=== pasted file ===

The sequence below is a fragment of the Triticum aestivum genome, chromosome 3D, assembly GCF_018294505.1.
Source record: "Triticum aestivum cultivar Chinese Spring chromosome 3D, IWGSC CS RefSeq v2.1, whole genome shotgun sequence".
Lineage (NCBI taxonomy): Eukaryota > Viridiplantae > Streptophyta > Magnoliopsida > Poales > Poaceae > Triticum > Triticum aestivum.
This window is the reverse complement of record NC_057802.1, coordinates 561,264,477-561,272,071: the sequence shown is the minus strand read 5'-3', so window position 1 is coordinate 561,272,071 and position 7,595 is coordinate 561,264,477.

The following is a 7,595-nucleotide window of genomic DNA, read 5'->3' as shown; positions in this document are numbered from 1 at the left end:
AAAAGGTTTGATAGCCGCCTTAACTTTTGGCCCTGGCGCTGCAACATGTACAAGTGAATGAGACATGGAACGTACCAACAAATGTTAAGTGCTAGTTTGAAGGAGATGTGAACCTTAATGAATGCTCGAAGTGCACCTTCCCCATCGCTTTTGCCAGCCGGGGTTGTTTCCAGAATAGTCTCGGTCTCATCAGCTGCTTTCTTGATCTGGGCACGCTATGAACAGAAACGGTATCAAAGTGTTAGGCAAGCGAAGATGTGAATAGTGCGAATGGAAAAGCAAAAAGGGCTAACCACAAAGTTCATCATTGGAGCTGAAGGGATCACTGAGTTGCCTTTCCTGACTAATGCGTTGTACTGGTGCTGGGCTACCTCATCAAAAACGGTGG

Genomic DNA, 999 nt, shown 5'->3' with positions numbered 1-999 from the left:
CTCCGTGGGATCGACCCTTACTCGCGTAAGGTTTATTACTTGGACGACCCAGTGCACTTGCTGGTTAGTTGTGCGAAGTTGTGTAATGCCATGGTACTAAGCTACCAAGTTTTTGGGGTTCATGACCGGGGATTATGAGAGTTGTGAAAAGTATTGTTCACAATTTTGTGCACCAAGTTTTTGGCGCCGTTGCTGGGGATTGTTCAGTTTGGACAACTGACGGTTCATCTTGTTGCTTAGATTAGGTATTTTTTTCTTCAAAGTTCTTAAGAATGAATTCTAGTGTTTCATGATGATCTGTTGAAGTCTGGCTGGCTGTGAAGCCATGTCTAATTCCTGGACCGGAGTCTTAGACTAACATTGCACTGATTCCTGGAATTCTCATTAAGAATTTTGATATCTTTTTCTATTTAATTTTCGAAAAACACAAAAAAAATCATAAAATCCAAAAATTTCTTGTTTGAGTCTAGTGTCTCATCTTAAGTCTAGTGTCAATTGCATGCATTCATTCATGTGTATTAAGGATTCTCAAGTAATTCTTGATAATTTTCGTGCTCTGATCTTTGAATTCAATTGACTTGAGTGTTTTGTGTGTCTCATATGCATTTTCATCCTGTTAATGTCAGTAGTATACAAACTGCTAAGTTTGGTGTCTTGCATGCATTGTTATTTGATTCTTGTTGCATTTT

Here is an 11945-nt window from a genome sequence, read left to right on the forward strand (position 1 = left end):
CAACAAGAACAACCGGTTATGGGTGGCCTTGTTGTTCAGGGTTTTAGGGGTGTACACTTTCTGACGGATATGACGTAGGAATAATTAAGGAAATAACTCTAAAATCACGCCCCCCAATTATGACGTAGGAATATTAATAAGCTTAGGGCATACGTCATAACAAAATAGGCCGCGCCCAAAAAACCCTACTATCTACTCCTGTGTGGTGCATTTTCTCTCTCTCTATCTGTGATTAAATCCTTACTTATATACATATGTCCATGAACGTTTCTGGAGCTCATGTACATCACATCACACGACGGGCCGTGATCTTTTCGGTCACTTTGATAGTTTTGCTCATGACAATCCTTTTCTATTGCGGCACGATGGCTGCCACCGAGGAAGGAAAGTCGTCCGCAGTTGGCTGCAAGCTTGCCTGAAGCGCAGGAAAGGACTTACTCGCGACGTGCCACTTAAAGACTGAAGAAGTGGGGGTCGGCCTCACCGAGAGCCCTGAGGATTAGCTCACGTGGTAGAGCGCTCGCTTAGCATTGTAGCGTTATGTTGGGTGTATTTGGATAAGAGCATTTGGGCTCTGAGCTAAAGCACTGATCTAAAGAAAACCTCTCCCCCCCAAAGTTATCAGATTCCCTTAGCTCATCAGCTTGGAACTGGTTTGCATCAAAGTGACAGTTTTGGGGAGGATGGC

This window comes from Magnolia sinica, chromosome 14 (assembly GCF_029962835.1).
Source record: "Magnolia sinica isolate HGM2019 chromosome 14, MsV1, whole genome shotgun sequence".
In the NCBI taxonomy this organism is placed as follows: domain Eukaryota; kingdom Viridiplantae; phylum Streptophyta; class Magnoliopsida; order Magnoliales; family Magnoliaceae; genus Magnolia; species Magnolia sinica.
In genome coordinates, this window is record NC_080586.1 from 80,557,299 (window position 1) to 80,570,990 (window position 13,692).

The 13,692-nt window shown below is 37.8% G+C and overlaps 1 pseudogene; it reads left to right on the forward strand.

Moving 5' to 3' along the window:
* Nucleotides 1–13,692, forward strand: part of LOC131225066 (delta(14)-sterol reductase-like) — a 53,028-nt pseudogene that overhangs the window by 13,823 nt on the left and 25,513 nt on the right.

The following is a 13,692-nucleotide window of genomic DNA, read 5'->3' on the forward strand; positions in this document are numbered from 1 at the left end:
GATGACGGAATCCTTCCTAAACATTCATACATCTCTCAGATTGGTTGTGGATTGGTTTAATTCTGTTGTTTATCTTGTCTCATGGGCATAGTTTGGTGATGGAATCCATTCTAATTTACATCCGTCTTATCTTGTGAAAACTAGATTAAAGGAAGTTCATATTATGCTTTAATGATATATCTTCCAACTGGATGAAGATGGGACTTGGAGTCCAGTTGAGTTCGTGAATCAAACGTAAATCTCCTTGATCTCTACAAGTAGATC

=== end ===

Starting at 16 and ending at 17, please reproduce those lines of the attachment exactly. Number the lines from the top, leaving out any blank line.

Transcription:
Moving 5' to 3' along the window:
* Nucleotides 1–13,692, forward strand: part of LOC131225066 (delta(14)-sterol reductase-like) — a 53,028-nt pseudogene that overhangs the window by 13,823 nt on the left and 25,513 nt on the right.